I've been saying that 2015 is the year of pushback, and this might be the most significant act of pushing back so far: A group of legal scholars, most of them university professors, have declared that the Supreme Court's redefinition of marriage this past June 26th is not "the law of the land," and they are calling on all office holders, together with all presidential candidates, to join them in rejecting the Court's decision.
Make no mistake about it: This is really big news.
These scholars, who teach at schools like Princeton and Oxford and Notre Dame and Boston and Boston College and Michigan State and Kansas State and Vanderbilt and Hillsdale and the University of Toronto and the University of Nebraska, state that the Court's decision "has no more claim" to being the law of the land "than Dred Scott v. Sandford had when President Abraham Lincoln condemned that pro-slavery decision as an offense against the very Constitution that the Supreme Court justices responsible for that atrocious ruling purported to be upholding." more >>
Leading evangelist Franklin Graham has taken to Facebook to speak out against an atheist organization that is threatening to file a lawsuit against a Kentucky town if it fails to remove a cross from atop a community water tower, which is located on the campus of a private Christian university.
On Sept. 29, the Wisconsin-based Freedom From Religion Foundation, the nation's largest atheist organization, sent an email to the mayor of Wilmore, Harold Rainwater, demanding that the town remove the Christian cross placed atop the water tower located on the campus of Asbury University, explaining that the cross creates the perception that the town officially endorses Christianity over other religions or no religion.
Although the water tower was originally built by the school, it is now owned and operated by the town and also has the town's name written across the side of the structure. Additionally, pictures of the water tower and the cross are posted to the town's official website. more >>
A Florida congregation has successfully won the right to build a church in a Jacksonville Beach neighborhood despite objections from local residents and an attempt by the city to prevent construction.
Church of Our Savior, a congregation affiliated with the Anglican Church in North America, will soon build a church in Jacksonville Beach, thanks to a settlement reached earlier this week with city officials.
A group of 64 legal experts and scholars have signed a statement calling on Americans to oppose the U.S. Supreme Court's recent decision legalizing gay marriage nationwide.
The Washington, DC-based American Principles Project posted the legal experts' statement Thursday on their website in which they denounced the 5-4 ruling in Obergefell v. Hodges.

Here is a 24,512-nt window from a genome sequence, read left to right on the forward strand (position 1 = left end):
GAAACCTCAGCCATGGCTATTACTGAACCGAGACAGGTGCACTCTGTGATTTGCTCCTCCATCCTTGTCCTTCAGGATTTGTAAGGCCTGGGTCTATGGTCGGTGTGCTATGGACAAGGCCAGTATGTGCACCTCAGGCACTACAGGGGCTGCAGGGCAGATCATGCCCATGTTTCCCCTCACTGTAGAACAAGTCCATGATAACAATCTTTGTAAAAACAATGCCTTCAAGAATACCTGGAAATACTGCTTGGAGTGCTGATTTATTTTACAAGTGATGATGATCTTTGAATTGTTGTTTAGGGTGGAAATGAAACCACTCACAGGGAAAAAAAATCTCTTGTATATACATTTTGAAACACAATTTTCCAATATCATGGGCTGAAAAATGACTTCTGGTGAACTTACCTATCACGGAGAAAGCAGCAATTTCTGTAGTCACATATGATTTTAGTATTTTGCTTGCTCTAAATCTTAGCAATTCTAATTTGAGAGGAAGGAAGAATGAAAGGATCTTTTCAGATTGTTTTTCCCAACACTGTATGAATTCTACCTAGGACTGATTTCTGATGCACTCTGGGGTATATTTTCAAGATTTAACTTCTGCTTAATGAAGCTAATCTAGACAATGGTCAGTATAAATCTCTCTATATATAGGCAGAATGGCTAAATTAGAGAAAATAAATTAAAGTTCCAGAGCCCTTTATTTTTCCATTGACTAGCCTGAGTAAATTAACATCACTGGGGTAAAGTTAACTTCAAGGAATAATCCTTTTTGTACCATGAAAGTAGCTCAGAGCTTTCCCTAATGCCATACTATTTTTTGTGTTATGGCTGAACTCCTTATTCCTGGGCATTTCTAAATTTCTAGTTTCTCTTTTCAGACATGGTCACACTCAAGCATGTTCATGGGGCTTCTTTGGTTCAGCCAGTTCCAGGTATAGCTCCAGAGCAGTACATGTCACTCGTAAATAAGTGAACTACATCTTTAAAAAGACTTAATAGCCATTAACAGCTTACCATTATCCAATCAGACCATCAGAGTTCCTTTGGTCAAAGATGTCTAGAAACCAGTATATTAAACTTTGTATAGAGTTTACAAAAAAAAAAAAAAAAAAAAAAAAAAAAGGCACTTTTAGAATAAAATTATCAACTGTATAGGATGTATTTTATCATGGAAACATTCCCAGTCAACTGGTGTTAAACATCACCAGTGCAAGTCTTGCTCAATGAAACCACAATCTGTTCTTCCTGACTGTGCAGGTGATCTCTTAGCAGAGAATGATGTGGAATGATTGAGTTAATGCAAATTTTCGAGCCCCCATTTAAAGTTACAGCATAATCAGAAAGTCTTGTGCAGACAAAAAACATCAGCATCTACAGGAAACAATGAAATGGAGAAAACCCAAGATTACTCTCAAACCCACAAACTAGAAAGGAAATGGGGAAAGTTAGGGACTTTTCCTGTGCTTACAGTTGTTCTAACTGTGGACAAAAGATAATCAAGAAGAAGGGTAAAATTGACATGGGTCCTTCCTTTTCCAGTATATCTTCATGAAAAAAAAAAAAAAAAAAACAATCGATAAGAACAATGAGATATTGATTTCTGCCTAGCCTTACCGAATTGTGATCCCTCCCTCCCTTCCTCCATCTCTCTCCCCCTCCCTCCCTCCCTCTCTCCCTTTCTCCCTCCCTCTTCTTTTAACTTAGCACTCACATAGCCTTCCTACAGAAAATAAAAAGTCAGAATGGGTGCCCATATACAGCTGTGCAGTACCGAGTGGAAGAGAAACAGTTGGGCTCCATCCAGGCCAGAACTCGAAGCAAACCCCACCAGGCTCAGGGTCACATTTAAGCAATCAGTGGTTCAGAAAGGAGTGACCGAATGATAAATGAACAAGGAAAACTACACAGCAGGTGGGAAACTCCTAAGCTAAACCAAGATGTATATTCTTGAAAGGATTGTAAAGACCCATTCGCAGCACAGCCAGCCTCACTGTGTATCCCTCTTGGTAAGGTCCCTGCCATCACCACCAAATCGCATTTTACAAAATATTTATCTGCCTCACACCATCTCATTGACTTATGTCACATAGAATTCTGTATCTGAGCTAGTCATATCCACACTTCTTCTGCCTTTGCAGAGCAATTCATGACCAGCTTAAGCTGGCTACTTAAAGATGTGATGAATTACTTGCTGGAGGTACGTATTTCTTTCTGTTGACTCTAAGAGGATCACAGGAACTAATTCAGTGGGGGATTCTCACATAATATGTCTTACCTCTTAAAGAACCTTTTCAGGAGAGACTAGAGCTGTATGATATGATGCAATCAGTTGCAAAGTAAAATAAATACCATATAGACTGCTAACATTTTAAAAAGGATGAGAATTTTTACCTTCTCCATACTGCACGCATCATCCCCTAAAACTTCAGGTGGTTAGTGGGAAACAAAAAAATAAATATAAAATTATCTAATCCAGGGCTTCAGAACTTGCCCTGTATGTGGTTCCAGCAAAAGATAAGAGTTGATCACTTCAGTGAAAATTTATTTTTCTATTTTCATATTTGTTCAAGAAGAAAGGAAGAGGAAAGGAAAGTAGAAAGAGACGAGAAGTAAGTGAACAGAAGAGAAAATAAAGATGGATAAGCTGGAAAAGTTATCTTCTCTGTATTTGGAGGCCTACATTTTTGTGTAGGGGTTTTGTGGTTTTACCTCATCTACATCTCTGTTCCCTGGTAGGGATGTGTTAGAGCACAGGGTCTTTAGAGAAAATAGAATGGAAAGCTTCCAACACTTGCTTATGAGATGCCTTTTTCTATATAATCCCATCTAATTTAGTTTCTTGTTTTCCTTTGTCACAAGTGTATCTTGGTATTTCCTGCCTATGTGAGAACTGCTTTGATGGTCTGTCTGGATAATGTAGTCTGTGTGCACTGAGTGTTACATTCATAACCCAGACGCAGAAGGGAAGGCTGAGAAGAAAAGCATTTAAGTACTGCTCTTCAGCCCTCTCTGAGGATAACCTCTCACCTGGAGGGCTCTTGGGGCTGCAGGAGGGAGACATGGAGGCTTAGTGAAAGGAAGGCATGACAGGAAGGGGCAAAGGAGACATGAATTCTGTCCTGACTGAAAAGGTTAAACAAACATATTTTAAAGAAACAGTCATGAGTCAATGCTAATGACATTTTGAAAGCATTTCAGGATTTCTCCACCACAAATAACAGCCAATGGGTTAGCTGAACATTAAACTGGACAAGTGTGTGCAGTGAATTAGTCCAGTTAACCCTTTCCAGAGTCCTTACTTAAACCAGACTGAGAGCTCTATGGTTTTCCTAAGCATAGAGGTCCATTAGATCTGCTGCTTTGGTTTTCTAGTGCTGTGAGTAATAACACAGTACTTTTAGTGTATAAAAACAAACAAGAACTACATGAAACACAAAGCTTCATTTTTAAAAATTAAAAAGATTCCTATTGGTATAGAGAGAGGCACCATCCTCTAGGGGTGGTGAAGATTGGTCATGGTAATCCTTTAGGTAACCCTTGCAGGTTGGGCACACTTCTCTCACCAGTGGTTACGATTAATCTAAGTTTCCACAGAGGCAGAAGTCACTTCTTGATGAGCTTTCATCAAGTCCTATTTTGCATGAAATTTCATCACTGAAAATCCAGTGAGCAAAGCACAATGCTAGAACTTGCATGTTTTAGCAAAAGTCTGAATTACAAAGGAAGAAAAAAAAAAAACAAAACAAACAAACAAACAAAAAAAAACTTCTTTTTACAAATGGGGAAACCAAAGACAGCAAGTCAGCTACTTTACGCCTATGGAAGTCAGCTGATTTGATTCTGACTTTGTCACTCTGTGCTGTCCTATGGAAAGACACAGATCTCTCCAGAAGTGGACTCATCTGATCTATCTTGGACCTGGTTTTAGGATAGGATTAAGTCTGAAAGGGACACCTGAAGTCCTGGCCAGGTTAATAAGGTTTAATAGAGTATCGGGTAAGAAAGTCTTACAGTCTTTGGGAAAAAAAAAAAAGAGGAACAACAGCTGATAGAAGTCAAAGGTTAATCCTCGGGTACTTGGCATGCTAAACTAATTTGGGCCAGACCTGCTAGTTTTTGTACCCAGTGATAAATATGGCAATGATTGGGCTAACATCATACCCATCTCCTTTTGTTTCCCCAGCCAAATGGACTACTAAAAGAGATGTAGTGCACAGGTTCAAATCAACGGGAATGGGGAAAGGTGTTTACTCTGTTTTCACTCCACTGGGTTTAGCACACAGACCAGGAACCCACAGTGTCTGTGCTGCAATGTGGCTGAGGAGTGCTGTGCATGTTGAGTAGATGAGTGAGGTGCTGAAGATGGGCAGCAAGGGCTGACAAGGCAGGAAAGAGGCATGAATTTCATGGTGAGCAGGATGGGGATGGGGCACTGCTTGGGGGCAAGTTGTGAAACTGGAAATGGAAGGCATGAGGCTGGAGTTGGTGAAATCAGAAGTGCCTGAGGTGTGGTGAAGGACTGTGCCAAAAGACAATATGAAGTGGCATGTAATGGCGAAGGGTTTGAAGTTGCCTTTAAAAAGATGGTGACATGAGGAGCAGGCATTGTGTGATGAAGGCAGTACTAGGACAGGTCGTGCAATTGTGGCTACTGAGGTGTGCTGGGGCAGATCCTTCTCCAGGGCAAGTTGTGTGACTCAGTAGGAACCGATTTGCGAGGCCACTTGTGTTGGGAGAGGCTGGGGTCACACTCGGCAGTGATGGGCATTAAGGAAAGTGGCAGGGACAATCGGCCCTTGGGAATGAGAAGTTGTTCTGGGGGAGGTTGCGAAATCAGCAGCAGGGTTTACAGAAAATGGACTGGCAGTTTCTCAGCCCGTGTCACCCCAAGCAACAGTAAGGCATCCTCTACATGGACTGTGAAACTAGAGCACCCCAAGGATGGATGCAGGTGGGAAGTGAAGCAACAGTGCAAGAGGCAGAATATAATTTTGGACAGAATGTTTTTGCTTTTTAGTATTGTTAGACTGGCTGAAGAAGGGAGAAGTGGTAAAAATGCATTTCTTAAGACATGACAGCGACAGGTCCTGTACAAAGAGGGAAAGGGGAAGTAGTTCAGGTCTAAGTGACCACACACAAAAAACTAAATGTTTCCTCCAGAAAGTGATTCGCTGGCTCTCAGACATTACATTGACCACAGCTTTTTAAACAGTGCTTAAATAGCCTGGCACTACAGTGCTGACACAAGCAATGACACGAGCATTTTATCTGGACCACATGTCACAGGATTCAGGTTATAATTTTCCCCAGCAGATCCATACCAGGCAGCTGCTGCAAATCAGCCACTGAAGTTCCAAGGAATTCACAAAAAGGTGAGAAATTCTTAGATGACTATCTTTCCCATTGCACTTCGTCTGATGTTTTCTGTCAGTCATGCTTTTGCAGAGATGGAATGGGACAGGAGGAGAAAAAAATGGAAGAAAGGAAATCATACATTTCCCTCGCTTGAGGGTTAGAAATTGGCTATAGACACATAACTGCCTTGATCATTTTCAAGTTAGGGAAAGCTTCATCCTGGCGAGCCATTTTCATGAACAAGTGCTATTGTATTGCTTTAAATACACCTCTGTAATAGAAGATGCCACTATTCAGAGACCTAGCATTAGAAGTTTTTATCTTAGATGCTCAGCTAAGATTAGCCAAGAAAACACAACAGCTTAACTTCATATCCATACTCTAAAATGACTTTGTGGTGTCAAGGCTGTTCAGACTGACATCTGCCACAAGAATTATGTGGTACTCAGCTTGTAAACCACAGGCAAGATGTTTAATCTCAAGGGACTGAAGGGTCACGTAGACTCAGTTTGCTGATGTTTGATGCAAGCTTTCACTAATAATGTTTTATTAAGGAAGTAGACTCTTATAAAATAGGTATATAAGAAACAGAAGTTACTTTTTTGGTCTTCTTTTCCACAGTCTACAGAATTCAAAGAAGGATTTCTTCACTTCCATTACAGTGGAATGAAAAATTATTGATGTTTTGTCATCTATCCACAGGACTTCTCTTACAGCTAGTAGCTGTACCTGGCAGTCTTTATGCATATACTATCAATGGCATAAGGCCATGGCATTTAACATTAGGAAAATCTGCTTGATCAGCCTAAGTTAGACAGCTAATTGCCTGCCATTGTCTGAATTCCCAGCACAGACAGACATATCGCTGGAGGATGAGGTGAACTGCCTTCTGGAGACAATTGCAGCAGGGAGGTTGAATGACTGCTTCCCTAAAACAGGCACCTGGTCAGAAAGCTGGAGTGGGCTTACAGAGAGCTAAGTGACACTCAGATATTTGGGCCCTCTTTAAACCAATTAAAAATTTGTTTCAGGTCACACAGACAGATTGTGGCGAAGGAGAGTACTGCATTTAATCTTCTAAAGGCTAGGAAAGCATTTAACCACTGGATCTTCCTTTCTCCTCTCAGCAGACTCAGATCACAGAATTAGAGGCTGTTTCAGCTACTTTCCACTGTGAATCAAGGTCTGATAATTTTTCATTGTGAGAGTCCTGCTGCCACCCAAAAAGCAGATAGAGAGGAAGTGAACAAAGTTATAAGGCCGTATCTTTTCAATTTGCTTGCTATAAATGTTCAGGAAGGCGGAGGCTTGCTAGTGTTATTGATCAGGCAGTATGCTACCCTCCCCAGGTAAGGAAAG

"The Court's majority opinion eschewed reliance on the text, logic, structure, or original understanding of the Constitution, as well as the Court's own interpretative doctrines and precedents, and supplied no compelling reasoning to show why it is unjustified for the laws of the states to sustain marriage as it has been understood for millennia as the union of husband and wife," declared the statement. more >>
Franklin Graham, the son of renowned evangelist Billy Graham and CEO of Samaritan's Purse, is calling out President Obama for what he deems as his failure to acknowledge the slaughter of Christians in the horrific mass shootings in Umpqua, Oregon, last Thursday.
While discussing Billy Graham's new book, Where I Am: Heaven, Eternity, and Our Life Beyond with Fox News host Todd Starnes, he [Franklin] was asked about last week's shooting at Umpqua Community College where gunman Chris Harper Mercer questioned students if they were Christians before shooting them dead.
"I don't understand the president. Christians were martyred! They were asked specifically, 'Are you a Christian?' And if they said 'yes,' he said, 'You're getting ready to meet your God now in one second,' and he pulled the trigger," said Graham. more >>
The Church of England has apologized and spoke of its "deep shame and regret" on Wednesday after former Bishop of Gloucester Peter Ball was sentenced to 36 months in prison for sexually abusing 18 young men between 1977 and 1992.
"There are no excuses whatsoever for what took place and the systematic abuse of trust perpetrated by Peter Ball over decades," a CofE spokesman said.
"We apologise unreservedly to those survivors of Peter Ball's abuse and pay tribute to their bravery in coming forward and also the long wait for justice that they have endured," the statement continued. more >>